success stories

Posted January 30, 2004

Book: Roman Wives, Roman Widows: The Appearance of New Women and the Pauline Communities
Author: Bruce W. Winter
William B. Eerdmans Publishing Co., Grand Rapids, MI, pp. 236

An excerpt from the Jacket:

In ancient Roman law you were what you wore. This legal principle became highly significant because, beginning in the first century A.D., a “new” kind of woman emerged across the Roman empire — a woman whose provocative dress and sometimes promiscuous lifestyle contrasted starkly with the decorum of the traditional married woman. What a woman chose to wear came to identify her as either “new” or “modest.”

Augustus legislated against the “new” woman. Philosophical schools encouraged their followers to avoid embracing her way of life. And, as this fascinating book demonstrates for the first time, the presence of the “new” woman was also felt in the early church, where Paul exhorted Christian wives and widows to emulate neither her dress code nor her conduct.

Using his extensive knowledge both of the Graeco-Roman world and of Paul’s writings, Bruce Winter shows how changing social mores among women impacted the Pauline communities. This helps to explain the controversial texts on marriage veils in 1 Corinthians, instructions in 1 Timothy regarding dress code and the activities of young widows, and exhortations in Titus for older women to call new wives “back to their sense” regarding their marriage and family responsibilities.

Based on a close investigation of neglected literary and archaeological evidence, Roman Wives, Roman Widows makes groundbreaking contributions to our understanding of first-century women, including their participation in public life as lawyers, magistrates and political figures, which in turn affected women’s ministry in the Pauline communities.

An excerpt from the book:

In light of the evidence produced in connection with the number of injunctions given to young Cretan Christian wives, it is suggested that they had been influenced by some of their secular married sisters. Terminology used in Titus to counter the situation in Crete fits well with what is known of the “new” Roman women’s conduct with their lack of interest in the welfare of the household which Cretan women had to demonstrate their ability to run before marrying. The neglect of her husband as well as her children presumably in favour of a social life that might involve casual extramarital affairs is also commented on. The call, therefore, was for the young Christian wives to come to their senses and no longer follow the secular trend. Just as such a promiscuous mindset earned the disapproval of the philosophical schools and might attract legal penalties under Roman law, so too there was a strong rebuke to be given to young Christians wives.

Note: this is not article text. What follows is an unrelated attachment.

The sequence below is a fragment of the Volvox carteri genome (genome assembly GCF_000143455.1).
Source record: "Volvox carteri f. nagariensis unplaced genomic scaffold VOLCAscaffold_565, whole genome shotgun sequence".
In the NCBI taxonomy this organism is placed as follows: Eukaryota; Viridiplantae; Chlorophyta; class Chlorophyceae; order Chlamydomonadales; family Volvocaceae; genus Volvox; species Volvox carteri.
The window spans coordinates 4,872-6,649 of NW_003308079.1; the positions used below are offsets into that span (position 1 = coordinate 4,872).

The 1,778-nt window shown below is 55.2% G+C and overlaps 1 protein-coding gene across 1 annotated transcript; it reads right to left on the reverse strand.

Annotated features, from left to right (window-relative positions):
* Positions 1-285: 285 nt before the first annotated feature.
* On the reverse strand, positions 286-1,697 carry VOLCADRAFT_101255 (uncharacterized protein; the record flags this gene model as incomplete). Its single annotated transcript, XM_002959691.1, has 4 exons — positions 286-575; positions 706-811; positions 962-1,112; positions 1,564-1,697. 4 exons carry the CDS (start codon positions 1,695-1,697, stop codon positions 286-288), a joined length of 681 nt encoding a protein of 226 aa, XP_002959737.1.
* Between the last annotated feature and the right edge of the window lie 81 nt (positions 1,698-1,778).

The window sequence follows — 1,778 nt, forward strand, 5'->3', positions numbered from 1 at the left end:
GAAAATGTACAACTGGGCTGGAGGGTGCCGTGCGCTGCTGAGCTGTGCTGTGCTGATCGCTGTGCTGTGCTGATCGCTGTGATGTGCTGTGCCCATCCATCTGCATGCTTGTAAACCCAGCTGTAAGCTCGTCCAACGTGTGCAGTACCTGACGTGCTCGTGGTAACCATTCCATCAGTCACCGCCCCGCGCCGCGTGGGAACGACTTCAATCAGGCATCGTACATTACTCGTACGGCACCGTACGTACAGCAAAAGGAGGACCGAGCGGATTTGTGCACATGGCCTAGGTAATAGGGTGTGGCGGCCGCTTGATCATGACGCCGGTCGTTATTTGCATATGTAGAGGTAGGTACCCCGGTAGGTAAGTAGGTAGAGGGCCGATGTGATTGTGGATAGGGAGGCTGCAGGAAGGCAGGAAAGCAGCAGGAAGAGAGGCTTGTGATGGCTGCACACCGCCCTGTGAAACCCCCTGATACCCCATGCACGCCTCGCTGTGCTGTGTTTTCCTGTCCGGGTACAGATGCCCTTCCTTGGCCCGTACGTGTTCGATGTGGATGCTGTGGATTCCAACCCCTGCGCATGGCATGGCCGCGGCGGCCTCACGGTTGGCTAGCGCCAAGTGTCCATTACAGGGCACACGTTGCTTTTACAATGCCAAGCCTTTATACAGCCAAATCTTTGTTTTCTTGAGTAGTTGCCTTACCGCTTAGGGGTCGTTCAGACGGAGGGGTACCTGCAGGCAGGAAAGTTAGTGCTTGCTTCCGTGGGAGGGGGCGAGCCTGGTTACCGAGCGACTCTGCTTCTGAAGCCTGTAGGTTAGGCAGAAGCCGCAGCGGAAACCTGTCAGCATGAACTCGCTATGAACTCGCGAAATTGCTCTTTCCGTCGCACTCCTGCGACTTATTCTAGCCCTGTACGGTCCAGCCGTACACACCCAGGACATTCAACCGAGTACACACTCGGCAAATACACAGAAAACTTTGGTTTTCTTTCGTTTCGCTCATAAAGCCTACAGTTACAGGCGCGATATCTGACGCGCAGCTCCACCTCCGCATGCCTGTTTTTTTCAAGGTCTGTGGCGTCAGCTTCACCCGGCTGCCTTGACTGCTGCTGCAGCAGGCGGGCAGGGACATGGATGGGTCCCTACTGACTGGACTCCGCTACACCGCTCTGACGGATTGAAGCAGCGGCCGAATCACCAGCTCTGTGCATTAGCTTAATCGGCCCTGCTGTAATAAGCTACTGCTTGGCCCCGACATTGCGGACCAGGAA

There could be no special pleading for those wives in the Christian communities on Crete. While their cultural tradition and legal provisions had long ago given them more independence than their sisters in the Eastern Mediterranean, they were not justified in embracing the avant-garde ground rules of the “new women” with the coming of the Romans to their island. These new mores might also have furthered their freedom in another area — inappropriate liaisons with those not their husbands with the resulting neglect of their own spouses and children. In addition, there was the complex management of what was regarded as the backbone of first-century culture, viz. their households, where they were required to “take the helm and steer the household course.” It was not the legal status in terms of their own property that was being curtailed in any way in the instruction given in Titus 2:3-5, but their conduct as married women that contradicted their confession of the grace of God that was bringing salvation to all. The aim was to recall them from a lifestyle that replicated that of the new women whose values had found fertile ground with some in Cretan culture.